A Fistful of Drummers, Volume 1
Contact: Drumdrops, www.drumdrops.com
Format: 1 DVD; REX and WAV stereo drum loops
One of several titles in the Drumdrops Fistful of Drummers series, Volume 1 is oozing with old-school breakbeats laced with lots of analog goodness. The producers are keen to point out the tools used in recording these tracks: '70s-era Neve console, Pultec and Langevin EQs, Fairchild compressors, analog tape (Ampex 449 and GP9), and more. Additionally, much of the material is presented dry and effected with classic processors such as EMT plate and spring reverbs. One listen to these tracks and it's obvious your hearing the fruits of die-hard analog engineers.
Equally as palpable are the rhythm performances themselves, which include 40 tracks divided into over 400 loops of 8-16 bars in length. Fistful combines percussion and drumkit patterns played by Nasser Bouzida (Blow Up recording), Jim "the lick" Kelly, Style Scott (Roots Radics), and Jan Kincaid of Brand New Heavies fame. These guys lay it down in such a tasty, vibe-sensitive way.
Tempos range from 69-147 bpm, with an emphasis on funk, hip-hop, and rock. You're not limited to these styles, though. The loops lend themselves to cinematic, lounge, acid jazz, and other moods. I found plenty of solid song-starter beats, as well as material that will undoubtedly serve as future fodder for my breakbeat experiments.
Related loops (various percussion and drums) are organized into folders by tempo, making it easy to load a handful of samples and assemble song sections quickly using WAV- or REX-compatible tools. Note, however, that the WAV files aren't Acidized. This didn't prove to be a problem. I was able to load the loops into Ableton Live, which accurately determined the tempo in most cases. If I hit a snag, it was only that I needed to halve or double the original tempo value.
There's little to find fault with - I was a little disappointed by the lack of individual drum hits. But this is far from a deal-breaker, and can be easily forgiven, considering how much useful material is on hand. And with careful editing, I was able to extract single hits where necessary, allowing me to add extra snare or hi-hat hits, for example.
If this sounds like too much work, then you might want to consider the 24-bit multitrack version, which splits the recordings into discrete tracks (snare, hat, overheads, kick, room, and so on). Whichever format suits your needs, Fistful of Drummers Volume 1 is guaranteed to satisfy your craving for funked up, soulful grooves.
Jam Pack 3: Rhythm Section
Contact: Apple, www.apple.com
Format: 2 DVDs; Apple Loops and GarageBand instruments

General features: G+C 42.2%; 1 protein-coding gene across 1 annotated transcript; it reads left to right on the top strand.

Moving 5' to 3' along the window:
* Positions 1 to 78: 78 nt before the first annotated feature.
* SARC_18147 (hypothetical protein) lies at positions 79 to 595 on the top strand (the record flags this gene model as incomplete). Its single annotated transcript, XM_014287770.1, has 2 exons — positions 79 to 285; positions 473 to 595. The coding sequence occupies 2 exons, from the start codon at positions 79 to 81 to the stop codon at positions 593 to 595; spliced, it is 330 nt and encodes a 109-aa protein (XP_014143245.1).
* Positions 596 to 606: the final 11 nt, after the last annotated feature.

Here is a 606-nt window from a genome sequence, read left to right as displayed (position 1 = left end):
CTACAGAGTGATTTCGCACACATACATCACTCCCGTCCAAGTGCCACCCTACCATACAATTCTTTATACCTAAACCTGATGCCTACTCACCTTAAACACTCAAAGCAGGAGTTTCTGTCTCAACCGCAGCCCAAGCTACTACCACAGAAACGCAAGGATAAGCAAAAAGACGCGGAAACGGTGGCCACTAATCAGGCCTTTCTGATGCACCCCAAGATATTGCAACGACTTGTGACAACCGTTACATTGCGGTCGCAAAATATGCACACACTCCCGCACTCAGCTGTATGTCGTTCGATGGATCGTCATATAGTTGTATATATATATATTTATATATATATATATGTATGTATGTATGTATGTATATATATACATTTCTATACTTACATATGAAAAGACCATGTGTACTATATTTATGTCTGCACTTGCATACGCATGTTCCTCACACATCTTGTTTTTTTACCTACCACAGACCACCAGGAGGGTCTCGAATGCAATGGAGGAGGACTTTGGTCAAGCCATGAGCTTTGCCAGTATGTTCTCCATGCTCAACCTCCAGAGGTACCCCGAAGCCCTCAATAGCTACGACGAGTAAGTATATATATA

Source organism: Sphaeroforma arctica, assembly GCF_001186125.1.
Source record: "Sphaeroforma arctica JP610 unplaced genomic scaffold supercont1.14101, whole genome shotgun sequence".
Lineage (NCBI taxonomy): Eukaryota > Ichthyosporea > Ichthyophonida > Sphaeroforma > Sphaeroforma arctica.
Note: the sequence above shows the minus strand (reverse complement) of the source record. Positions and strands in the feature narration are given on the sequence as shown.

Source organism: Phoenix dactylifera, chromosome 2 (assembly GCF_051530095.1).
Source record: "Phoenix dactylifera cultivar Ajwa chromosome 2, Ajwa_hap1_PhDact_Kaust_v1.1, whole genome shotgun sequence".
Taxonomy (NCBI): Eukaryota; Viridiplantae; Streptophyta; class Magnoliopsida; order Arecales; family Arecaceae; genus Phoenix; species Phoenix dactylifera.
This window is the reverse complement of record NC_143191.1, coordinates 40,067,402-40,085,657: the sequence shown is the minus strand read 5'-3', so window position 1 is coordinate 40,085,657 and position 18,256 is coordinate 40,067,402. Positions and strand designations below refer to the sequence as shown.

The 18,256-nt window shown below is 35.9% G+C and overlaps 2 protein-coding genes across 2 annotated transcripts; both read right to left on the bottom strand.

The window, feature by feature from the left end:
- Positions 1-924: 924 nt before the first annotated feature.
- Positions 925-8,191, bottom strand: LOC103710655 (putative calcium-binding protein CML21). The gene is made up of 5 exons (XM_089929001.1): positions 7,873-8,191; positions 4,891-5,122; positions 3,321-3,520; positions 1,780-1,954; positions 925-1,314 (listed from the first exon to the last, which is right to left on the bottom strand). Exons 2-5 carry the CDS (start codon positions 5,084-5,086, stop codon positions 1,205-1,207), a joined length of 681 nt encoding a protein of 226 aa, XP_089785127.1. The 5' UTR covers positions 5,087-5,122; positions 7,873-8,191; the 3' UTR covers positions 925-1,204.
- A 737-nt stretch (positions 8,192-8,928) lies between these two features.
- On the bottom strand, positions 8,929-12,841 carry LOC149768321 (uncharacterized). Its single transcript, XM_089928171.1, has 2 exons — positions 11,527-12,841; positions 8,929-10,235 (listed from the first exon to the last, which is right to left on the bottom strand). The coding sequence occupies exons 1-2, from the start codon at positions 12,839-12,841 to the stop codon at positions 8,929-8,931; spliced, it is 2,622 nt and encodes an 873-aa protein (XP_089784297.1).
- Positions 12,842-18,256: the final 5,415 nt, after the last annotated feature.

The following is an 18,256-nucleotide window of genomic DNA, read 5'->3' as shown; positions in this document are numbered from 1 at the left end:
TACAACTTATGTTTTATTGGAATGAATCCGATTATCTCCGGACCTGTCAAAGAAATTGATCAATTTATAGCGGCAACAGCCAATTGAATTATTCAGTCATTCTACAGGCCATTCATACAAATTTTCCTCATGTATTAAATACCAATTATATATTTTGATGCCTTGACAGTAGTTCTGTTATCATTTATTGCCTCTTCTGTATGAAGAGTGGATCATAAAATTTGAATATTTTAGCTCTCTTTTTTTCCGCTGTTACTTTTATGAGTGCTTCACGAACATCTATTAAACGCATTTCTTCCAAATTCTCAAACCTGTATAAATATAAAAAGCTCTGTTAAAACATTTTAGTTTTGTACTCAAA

Until Logic Pro 7 hit the streets, I hadn't fully climbed on board the Apple Loops/Jam Pack train. After all, Apple's Soundtrack and GarageBand didn't cut it for my pro music projects. And who has time to play around with a new sample library format with looming deadlines, right? Well, I've done a 180-degree turn since I updated to Logic 7. Here's why: Apple Loops and GarageBand instruments are seamlessly integrated into Logic, making it easy to grab hold of the growing list of compatible titles such as Jam Pack 3 - Rhythm Section. As you might expect, the focus of this collection is on bass, drums, and guitar. But here's the hook: JP3 comes well stocked with audio and MIDI loops, as well as multisampled instruments that rival the sonic quality and expressiveness of hardware tone modules.
The content is spread across two DVDs; installation takes no time, but you must install the 5GB library on the same hard drive as the operating system. I'd prefer to keep samples separate from my main system drive, especially considering that adding several titles will quickly eat up precious storage space. (Hopefully this will be addressed with future software revs.)
In the guitar category, I was pleasantly surprised by the inclusion of Dobro and banjo. Many of the patches offer finger and fret noise for added realism. There's a lot to mine on the electric side, too, including guitar patches with power chords and "chugs" mapped across the keyboard, making it easier to sequence "live-sounding" parts. Especially cool: When adding MIDI loops to a song, the appropriate software instrument (drums, guitar, etc.) and its associated effects such as EQ, compression, and distortion are automatically instantiated.
The "studio" and "brush" drumkits are among the best I've ever played. I was able to lay down swing and second-line grooves with all the nuances of ghosted snares, pedal and half-open hi-hats, and so on. What's more, there are plenty of MIDI patterns to kick-start practice or song-writing sessions.
The electric basses cover clean, thick, round, punchy, and warm. I wasn't as impressed with this instrument category, though. Not that the loops and instruments were bad, but they tended to have a "General MIDI" quality in the upper registers.
On the whole, Rhythm Section represents serious bang for the buck. For any commercial composer or songwriter who uses Logic or other compatible program, this is a must-buy.